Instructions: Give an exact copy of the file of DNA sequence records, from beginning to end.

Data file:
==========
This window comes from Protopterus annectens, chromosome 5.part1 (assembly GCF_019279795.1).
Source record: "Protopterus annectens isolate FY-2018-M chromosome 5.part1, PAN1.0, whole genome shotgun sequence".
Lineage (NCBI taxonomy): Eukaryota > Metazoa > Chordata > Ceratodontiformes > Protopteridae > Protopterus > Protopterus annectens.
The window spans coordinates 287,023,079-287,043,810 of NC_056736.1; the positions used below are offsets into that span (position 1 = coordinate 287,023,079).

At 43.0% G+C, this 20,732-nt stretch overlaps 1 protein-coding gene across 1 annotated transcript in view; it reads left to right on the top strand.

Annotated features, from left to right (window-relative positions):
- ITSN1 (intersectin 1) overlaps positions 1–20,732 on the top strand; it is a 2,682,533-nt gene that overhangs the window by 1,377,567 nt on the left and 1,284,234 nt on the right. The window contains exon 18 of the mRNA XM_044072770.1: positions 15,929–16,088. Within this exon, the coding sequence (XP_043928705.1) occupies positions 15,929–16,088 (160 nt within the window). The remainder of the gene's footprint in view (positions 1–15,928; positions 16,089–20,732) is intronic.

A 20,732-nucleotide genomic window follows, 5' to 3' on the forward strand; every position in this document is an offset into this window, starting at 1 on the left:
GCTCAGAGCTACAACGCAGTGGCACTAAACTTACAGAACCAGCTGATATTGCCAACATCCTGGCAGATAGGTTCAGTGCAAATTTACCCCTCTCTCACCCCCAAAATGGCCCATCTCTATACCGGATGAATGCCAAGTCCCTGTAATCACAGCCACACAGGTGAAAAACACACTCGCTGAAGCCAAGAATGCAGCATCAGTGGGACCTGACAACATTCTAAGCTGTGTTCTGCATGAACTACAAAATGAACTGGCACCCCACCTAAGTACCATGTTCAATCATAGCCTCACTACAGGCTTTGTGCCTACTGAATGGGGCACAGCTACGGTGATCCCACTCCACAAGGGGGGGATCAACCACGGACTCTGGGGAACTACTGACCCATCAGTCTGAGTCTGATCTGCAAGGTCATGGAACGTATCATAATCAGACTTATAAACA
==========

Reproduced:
This window comes from Protopterus annectens, chromosome 5.part1 (assembly GCF_019279795.1).
Source record: "Protopterus annectens isolate FY-2018-M chromosome 5.part1, PAN1.0, whole genome shotgun sequence".
Lineage (NCBI taxonomy): Eukaryota > Metazoa > Chordata > Ceratodontiformes > Protopteridae > Protopterus > Protopterus annectens.
The window spans coordinates 287,023,079-287,043,810 of NC_056736.1; the positions used below are offsets into that span (position 1 = coordinate 287,023,079).

At 43.0% G+C, this 20,732-nt stretch overlaps 1 protein-coding gene across 1 annotated transcript in view; it reads left to right on the top strand.

Annotated features, from left to right (window-relative positions):
- ITSN1 (intersectin 1) overlaps positions 1–20,732 on the top strand; it is a 2,682,533-nt gene that overhangs the window by 1,377,567 nt on the left and 1,284,234 nt on the right. The window contains exon 18 of the mRNA XM_044072770.1: positions 15,929–16,088. Within this exon, the coding sequence (XP_043928705.1) occupies positions 15,929–16,088 (160 nt within the window). The remainder of the gene's footprint in view (positions 1–15,928; positions 16,089–20,732) is intronic.

A 20,732-nucleotide genomic window follows, 5' to 3' on the forward strand; every position in this document is an offset into this window, starting at 1 on the left:
GCTCAGAGCTACAACGCAGTGGCACTAAACTTACAGAACCAGCTGATATTGCCAACATCCTGGCAGATAGGTTCAGTGCAAATTTACCCCTCTCTCACCCCCAAAATGGCCCATCTCTATACCGGATGAATGCCAAGTCCCTGTAATCACAGCCACACAGGTGAAAAACACACTCGCTGAAGCCAAGAATGCAGCATCAGTGGGACCTGACAACATTCTAAGCTGTGTTCTGCATGAACTACAAAATGAACTGGCACCCCACCTAAGTACCATGTTCAATCATAGCCTCACTACAGGCTTTGTGCCTACTGAATGGGGCACAGCTACGGTGATCCCACTCCACAAGGGGGGGATCAACCACGGACTCTGGGGAACTACTGACCCATCAGTCTGAGTCTGATCTGCAAGGTCATGGAACGTATCATAATCAGACTTATAAACA